Lesson 10
Changing Scales in Scale Drawings
Lesson Narrative
In the previous lesson, students created multiple scale drawings using different scales. In this lesson, students are given a scale drawing and asked to recreate it at a different scale. Two possible strategies to produce these drawings are:
 Calculating the actual lengths and then using the new scale to find lengths on the new scale drawing.
 Relating the two scales and calculating the lengths for the new scale drawing using corresponding lengths on the given drawing.
In addition, students previously saw that the area of a scaled copy can be found by multiplying the area of the original figure by \((\text{scale factor})^2\). In this lesson, they extend this work in two ways:
 They compare areas of scale drawings of the same object with different scales.
 They examine how much area, on the actual object, is represented by 1 square centimeter on the scale drawing. For example, if the scale is 1 cm to 50 m, then 1 cm^{2} represents \(50 \boldcdot 50\), or 2,500 m^{2}.
Throughout this lesson, students observe and explain structure (MP7), both when they reproduce a scale drawing at a different scale and when they study how the area of a scale drawing depends on the scale.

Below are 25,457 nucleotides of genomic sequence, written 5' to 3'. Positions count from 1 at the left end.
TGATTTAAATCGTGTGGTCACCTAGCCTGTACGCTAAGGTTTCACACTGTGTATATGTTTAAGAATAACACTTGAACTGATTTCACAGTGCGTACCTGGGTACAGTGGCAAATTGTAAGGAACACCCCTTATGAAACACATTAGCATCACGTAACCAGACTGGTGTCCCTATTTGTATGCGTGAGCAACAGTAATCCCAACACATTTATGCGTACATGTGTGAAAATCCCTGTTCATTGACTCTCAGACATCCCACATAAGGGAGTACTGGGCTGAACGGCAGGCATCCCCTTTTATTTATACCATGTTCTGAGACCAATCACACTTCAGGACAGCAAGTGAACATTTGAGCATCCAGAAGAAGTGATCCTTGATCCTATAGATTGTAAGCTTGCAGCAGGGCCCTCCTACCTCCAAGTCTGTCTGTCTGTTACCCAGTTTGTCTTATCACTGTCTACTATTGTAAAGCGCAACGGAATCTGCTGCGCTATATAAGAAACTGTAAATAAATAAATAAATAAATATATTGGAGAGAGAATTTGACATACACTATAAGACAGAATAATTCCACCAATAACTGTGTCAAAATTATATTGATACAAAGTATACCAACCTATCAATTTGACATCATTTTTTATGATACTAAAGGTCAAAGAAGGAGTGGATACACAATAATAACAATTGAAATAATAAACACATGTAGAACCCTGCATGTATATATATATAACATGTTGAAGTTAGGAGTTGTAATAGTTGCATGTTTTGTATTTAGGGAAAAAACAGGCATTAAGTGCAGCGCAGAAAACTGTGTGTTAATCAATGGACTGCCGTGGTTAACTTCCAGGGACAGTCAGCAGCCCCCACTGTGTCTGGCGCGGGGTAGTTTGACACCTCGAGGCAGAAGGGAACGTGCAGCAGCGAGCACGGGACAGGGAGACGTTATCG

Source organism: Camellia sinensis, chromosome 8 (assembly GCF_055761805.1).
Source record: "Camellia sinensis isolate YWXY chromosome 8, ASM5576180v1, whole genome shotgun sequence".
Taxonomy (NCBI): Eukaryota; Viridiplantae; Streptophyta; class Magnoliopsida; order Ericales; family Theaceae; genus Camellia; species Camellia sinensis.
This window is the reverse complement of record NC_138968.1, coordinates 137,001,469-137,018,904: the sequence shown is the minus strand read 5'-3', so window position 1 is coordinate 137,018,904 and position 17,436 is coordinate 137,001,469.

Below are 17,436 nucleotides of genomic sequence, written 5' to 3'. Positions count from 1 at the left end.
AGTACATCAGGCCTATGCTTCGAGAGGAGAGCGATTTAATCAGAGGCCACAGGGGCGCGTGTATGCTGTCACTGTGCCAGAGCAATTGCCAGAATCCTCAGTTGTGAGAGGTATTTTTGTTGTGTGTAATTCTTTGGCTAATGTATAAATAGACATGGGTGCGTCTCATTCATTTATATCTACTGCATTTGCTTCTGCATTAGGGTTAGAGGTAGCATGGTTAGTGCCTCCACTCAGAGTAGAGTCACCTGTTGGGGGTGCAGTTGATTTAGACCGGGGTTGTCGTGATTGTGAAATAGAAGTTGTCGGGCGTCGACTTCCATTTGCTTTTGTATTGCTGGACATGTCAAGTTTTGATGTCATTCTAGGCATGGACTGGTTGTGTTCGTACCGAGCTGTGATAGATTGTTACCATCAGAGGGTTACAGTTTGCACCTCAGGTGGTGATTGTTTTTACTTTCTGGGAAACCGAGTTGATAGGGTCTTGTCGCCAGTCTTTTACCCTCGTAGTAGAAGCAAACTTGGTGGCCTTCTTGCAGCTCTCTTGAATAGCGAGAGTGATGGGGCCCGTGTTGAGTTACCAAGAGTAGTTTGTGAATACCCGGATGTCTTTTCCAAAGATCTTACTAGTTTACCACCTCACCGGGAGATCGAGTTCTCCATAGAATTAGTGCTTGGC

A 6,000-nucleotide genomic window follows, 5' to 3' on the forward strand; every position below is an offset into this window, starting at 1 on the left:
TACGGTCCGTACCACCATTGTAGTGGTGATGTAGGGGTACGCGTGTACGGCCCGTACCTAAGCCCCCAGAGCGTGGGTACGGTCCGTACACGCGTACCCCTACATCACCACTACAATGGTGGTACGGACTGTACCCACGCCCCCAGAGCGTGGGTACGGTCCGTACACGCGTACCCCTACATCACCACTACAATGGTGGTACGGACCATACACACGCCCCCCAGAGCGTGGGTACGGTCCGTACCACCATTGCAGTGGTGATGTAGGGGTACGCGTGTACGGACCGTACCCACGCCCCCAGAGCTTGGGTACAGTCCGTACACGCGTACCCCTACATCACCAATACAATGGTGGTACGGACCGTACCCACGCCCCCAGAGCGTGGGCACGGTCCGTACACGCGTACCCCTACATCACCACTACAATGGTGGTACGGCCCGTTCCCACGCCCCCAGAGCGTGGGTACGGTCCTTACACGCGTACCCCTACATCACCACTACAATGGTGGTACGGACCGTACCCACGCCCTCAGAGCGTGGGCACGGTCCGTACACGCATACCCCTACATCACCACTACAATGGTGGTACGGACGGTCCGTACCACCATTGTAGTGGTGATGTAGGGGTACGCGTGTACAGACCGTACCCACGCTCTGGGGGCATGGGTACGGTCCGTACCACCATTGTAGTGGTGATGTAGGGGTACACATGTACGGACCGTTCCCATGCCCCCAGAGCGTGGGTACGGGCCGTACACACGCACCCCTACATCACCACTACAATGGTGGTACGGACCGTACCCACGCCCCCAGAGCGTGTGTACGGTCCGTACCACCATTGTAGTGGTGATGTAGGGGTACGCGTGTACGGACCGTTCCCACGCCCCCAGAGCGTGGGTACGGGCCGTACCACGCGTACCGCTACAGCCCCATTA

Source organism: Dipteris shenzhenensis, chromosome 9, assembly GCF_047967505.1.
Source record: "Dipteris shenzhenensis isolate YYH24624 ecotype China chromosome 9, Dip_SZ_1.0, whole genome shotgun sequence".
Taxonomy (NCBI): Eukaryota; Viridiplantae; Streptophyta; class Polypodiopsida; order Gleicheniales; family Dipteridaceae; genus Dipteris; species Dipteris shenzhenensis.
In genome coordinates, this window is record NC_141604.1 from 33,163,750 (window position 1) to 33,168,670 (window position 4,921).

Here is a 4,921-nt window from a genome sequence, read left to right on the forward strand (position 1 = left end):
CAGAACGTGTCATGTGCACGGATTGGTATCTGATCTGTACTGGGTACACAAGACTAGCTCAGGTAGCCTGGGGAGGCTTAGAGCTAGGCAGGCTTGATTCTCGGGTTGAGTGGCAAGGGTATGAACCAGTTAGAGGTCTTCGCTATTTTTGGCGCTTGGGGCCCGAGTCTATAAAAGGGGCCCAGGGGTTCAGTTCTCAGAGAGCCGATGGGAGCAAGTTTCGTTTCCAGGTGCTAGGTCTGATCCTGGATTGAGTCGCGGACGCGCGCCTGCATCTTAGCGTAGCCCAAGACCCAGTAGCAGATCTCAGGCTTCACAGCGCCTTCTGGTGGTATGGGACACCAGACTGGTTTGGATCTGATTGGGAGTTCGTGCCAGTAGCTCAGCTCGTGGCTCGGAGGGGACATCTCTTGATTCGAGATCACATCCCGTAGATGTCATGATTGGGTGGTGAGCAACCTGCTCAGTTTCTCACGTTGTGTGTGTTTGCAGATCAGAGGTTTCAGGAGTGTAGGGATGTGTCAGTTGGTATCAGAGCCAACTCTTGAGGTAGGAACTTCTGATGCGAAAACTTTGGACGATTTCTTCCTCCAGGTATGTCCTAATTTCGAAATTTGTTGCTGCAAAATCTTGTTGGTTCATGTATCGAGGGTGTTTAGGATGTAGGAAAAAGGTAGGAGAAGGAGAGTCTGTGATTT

Learning Goals
Teacher Facing
 Determine how much actual area is represented by one square unit in a scale drawing.
 Generalize (orally) that as the actual distance represented by one unit on the drawing increases, the size of the scale drawing decreases.
 Reproduce a scale drawing at a different scale and explain (orally) the solution method.
Student Facing
Let’s explore different scale drawings of the same actual thing.
Required Materials
Required Preparation
Print and cut the scales for the Same Plot, Different Drawings activity from the blackline master (1 set of scales per group of 5–6 students).
Ensure students have access to their geometry toolkits, especially centimeter rulers.
Learning Targets
Student Facing
 Given a scale drawing, I can create another scale drawing that shows the same thing at a different scale.
 I can use a scale drawing to find actual areas.
CCSS Standards
Glossary Entries

scale
A scale tells how the measurements in a scale drawing represent the actual measurements of the object.
For example, the scale on this floor plan tells us that 1 inch on the drawing represents 8 feet in the actual room. This means that 2 inches would represent 16 feet, and \(\frac12\) inch would represent 4 feet.

scale drawing
A scale drawing represents an actual place or object. All the measurements in the drawing correspond to the measurements of the actual object by the same scale.